What makes a house a home?
Personally, its all the lovely decorations, ornaments, sentimental objects of affection that make your house your home, sweet home.
However, with the two decade long of minimalist home decor trends, that home seem to fade away into empty cold spaces – making every house looking the same uniformed showroom styled homes.
Spanning one’s eyes across the house, one would see all kinds of objects that would simply make a statement – ‘This is my family, we are all different but we all come together as a family to create an eclectic yet beautiful fusion of personalities presented by all the home decor!’
The aged stories of each object that sit in the home since time in memorial traveling from one memory to another and another.
Simply by looking at certain objects in the house, one’s memories would be aroused and find themselves reminiscing, ‘I remember when we was young, mom would always use this set for Christmas.’ or, ‘I remember when we were kids, we would help dad polish this old eagle.’
These sentimental home objects of affections would undoubtedly become a vintage find to someone many years later – be it a stranger or another family member. Reborn due to a keen eye of an individual who saw its beauty – the vintage treasure hunter!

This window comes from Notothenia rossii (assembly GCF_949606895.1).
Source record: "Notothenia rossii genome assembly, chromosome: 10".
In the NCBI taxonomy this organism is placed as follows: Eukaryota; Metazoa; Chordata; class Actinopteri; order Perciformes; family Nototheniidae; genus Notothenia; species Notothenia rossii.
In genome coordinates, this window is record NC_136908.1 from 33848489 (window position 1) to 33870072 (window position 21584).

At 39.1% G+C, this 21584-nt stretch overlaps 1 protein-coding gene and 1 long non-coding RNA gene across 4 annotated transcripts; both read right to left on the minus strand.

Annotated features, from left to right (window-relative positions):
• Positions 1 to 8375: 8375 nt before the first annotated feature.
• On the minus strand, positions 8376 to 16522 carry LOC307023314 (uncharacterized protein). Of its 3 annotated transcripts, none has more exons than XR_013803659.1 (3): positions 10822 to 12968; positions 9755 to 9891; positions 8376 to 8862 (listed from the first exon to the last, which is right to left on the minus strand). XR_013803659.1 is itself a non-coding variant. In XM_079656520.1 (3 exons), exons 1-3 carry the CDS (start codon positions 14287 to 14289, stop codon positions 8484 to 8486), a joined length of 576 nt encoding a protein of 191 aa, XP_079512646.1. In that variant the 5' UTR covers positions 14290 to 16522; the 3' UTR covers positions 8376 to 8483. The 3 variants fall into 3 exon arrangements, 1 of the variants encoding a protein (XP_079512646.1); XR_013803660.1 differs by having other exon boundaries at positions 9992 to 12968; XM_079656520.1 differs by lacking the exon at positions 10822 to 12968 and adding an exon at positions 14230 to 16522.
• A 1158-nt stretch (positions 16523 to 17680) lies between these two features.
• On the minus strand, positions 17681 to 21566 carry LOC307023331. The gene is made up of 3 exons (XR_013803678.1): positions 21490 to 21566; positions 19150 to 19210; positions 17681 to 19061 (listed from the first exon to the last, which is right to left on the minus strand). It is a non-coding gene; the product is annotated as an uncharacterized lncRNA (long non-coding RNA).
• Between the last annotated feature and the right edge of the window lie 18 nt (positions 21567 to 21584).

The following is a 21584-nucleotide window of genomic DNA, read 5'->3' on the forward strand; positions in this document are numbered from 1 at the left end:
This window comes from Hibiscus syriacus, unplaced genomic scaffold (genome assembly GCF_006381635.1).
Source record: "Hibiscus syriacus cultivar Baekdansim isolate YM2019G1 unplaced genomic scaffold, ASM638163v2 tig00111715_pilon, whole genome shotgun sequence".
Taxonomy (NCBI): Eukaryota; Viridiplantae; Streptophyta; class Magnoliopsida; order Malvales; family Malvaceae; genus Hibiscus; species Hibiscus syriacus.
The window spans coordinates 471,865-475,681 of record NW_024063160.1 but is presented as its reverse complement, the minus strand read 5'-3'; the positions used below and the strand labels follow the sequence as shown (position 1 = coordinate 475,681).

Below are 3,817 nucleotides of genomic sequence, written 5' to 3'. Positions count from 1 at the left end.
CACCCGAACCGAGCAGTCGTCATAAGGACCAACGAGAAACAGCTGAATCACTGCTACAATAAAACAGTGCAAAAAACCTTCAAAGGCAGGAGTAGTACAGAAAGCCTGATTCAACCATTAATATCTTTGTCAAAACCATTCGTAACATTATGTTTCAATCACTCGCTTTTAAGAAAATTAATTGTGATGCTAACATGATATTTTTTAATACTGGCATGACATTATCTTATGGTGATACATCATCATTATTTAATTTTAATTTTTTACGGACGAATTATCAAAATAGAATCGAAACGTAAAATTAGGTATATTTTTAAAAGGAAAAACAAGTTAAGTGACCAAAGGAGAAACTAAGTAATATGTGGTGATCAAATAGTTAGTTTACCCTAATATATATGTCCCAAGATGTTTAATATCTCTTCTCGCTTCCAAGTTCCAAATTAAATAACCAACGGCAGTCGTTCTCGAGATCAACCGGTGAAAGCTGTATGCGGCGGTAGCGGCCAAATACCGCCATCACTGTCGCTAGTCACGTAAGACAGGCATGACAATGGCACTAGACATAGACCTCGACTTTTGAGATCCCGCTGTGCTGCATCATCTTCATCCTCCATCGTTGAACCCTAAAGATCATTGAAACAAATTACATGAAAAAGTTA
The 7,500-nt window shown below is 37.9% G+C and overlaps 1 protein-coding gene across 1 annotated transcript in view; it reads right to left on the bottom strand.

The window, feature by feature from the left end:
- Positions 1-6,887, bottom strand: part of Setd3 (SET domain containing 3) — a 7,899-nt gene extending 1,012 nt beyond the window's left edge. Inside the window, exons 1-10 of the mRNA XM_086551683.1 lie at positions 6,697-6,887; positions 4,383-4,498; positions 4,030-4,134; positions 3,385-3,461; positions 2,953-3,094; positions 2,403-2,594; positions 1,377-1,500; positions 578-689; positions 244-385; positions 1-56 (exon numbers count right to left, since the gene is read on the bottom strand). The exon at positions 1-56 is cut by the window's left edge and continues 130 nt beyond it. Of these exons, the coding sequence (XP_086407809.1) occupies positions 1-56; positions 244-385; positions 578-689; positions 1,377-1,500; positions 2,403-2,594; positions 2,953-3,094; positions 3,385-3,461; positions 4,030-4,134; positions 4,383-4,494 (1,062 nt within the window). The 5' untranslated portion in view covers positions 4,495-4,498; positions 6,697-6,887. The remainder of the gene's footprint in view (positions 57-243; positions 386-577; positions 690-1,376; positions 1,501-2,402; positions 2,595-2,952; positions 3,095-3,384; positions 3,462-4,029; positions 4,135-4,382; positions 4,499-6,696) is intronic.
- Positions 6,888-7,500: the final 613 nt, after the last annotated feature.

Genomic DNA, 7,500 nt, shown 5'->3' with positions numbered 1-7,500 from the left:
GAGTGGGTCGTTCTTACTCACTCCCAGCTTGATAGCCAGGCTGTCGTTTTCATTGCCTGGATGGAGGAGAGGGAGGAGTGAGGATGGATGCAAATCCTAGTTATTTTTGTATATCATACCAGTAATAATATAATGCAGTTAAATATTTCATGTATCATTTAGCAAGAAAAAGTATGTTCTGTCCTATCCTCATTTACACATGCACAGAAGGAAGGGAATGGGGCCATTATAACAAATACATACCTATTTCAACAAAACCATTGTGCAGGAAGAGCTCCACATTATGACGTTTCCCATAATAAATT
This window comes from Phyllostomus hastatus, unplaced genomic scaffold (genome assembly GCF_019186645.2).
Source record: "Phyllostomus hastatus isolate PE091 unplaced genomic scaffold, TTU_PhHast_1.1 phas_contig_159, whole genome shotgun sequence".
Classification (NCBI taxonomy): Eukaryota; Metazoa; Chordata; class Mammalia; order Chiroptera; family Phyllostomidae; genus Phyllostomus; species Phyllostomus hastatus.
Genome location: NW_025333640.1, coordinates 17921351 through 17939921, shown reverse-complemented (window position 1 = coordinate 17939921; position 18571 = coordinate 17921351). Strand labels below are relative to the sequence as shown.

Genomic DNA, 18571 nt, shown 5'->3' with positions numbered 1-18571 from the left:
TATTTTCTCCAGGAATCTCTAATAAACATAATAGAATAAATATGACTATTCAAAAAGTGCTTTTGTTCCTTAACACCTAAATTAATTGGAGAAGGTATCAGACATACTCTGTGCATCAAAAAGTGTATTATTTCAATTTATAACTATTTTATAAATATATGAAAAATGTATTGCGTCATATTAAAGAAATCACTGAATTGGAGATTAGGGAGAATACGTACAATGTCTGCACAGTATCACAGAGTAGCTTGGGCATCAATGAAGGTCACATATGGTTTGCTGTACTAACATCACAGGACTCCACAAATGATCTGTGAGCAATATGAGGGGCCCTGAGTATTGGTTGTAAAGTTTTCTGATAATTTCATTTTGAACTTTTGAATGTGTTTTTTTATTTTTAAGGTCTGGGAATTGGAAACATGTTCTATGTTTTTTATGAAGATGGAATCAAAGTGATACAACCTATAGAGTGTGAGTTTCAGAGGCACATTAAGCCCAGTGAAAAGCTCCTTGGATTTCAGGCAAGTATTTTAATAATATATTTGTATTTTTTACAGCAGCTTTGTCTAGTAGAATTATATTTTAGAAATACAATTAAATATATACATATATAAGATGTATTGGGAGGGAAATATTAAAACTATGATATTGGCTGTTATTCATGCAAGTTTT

But do not be mistaken that just about anybody can be an aficionado of vintage hunting.
These are special individuals who have that special sight to see the spark still shining within a dusty old teapot, or a dirty set of glassware, or a lovely dining set of milkglass.
We have been most fortunate to be acquainted with just such a special sight individual – Christa of Rhett Didn’t Give A Damn
Yes, just by her shop name it tells one of how characteristic her finds are!
Thankfully for Christa, these beautiful items find themselves once again held by another, emotionally felt by another, telling its beautiful story to another, continuing its new life in another.
Let’s now settle down with a warm comforting cup of coffee and listen to the vintage huntress Christa talk of all things vintage and life…
~ ♥ ~
JR: When did you start feeling passionate about vintage articles?
Christa: It didn’t happen overnight. I think it was in the fourth grade that I became aware of environmental issues caused by mass production and the ramifications of that. Later, I learned about slave labor, forced labor and so on. In my 20′s I began to actively seek out used items as opposed to new things. And in the past year I’ve relished in being able to supply good vintage to those in want.
JR: When you go vintage hunting, what is it about a vintage item that attracts you to it, so much so that you believe it would make a good second life in another’s home?
Christa: Everything you add to your life ought to enhance your joy somehow. With that in mind, I look for beautiful, well constructed, built to last and well-loved items. Things were once so well constructed that they’d last for years and be passed down through generations with pride. My job, as a vintage picker, is to find these pieces and place them in good hands.